Google Maps has announced a number of new features coming soon, ranging from weather updates on the map to AR-powered indoor navigation. There is a lot to cover, and the company says it is on track to deliver “over 100 AI-powered enhancements to Google Maps” this year.
First, there is a new user interface for directions. Today, the directional interface uses tabs for each mode of transport: one for driving, then mass transit, walking, touring and cycling. In this redesign, everything is displayed in a flat list, but now you can press the “option” button and specify preferred modes of transport. You can prioritize route options for driving, walking, trains, buses, motorcycles, bicycles, touring shares, “bicycle and scooter parts” and ferries. You can even choose several things, so all your best choices will be first in the list.
Some of the route options will have a small green leaf next to them, which is part of Google Maps’ new focus on promoting cleaner transport methods. For driving, the Google Maps route screen will soon take into account fuel efficiency, and you will also see a green leaf next to the fuel efficient routes. In many places, the shortest route is the most fuel efficient, so not much will change. But Google Maps will calculate things like traffic, start and stop, and road height (a major concern in Google’s backyard in California) to come up with a CO2 assessment for each trip. If it finds a route that is more fuel efficient but longer, it will tell you about it, and if both routes take the same amount of time, the fuel efficiency will be used as a hyphen for the standard route.
Google says both features will be released sometime this year.
Google Maps takes the weather
There are two new layers coming to Google Maps that give the service some competition with your favorite weather app: air quality and weather. Weather is almost always something you should look at before you travel, and soon you will be able to get that information right in Google Maps. For allergy sufferers or people in places where air quality is a regular problem, seeing that information will easily be useful as well.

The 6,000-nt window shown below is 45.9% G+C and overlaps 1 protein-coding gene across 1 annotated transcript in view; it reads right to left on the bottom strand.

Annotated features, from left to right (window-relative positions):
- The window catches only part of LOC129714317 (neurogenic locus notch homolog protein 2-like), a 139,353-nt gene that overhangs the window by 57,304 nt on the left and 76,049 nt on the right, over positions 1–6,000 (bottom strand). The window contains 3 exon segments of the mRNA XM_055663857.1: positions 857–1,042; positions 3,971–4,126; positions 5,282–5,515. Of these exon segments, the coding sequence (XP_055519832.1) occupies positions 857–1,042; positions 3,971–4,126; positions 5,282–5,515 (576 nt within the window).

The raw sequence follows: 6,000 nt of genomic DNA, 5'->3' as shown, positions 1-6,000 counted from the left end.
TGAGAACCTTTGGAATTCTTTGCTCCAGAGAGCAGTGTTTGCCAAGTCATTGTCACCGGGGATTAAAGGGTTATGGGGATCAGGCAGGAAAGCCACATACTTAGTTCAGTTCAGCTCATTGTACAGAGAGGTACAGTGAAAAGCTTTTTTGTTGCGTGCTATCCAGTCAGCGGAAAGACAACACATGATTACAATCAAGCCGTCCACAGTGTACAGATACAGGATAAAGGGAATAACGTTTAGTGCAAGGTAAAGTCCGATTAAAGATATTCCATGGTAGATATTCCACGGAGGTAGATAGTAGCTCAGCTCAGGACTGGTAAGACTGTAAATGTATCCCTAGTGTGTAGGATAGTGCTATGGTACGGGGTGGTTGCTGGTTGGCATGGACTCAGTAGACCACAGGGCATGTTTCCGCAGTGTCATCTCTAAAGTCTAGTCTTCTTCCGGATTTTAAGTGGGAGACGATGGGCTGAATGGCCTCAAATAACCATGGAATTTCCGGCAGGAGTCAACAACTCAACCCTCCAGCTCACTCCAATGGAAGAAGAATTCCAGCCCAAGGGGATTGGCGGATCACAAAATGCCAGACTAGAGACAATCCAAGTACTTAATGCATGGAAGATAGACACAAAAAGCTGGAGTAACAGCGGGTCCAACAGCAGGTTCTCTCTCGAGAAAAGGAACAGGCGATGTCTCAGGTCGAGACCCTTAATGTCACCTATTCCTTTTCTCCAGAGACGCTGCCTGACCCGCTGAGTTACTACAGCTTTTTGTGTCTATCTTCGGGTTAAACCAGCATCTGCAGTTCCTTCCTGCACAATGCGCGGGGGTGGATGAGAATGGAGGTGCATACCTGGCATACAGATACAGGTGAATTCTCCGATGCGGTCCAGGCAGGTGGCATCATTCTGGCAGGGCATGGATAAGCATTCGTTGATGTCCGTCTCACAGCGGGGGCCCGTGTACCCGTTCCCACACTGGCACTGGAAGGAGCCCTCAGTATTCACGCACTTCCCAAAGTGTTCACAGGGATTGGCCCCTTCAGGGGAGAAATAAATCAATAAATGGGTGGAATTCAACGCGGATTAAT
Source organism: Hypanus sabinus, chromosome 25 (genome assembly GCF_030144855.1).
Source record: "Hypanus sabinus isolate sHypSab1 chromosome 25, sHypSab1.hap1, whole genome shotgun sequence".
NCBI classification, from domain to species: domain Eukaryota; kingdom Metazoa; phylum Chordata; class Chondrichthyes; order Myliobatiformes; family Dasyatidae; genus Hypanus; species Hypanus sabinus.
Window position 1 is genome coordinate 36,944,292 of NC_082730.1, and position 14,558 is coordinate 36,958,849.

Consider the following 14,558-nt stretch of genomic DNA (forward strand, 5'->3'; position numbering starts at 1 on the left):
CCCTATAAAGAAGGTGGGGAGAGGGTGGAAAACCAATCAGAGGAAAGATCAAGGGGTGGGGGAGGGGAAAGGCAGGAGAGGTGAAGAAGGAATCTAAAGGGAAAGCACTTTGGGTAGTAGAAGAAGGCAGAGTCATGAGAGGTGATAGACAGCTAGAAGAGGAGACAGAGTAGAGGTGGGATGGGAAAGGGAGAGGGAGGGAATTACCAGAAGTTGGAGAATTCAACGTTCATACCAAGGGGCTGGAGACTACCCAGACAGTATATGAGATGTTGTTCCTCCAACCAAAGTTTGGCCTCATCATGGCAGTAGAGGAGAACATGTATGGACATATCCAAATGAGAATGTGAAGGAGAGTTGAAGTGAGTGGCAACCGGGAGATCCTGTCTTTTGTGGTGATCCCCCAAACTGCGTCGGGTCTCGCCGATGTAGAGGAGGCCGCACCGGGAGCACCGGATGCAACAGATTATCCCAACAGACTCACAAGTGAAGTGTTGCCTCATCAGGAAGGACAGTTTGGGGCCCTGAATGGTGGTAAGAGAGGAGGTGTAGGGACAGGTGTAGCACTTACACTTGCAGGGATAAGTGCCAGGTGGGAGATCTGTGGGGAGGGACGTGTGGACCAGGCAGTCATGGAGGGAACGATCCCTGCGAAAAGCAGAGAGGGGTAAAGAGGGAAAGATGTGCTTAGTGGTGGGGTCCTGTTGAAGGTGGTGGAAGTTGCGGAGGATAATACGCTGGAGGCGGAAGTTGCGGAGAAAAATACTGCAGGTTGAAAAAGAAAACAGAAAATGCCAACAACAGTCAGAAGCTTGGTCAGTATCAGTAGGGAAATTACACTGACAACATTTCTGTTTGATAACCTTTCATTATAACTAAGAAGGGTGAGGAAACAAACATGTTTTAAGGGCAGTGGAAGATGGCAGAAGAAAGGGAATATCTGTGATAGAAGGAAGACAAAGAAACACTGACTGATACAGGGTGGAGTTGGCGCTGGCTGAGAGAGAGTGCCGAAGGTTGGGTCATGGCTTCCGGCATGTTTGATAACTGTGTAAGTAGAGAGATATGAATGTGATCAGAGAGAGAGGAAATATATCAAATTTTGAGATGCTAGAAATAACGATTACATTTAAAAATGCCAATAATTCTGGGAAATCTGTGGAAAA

Google says: “Data from partners such as The Weather Company, AirNow.gov and the Central Pollution Board are driving these teams, which will begin rolling out on Android and iOS in the coming months. The weather layer will be available globally, and the air quality layer will launch in Australia, India and The United States, with more countries coming. “
Currently, the presentation of this information is very limited. The most obvious way to display weather and air quality data is with an overlay that shows rain and air in radar view, with different colors indicating the intensity. Google Maps only shows this data as small, random dots on the map, similar to how POIs appear. This makes it difficult to decide where the rain starts and stops, how long it will linger, whether it will get better or worse in the next few hours, or how bad the weather will be while driving there. Adding this information directly to Google Maps is likely to cut a large portion of the weather app industry, since overlapping data on Google Maps is a core feature, but perhaps Google is more receptive to a first-party weather solution now that Apple is investing in the Dark Acquisition area Cloud.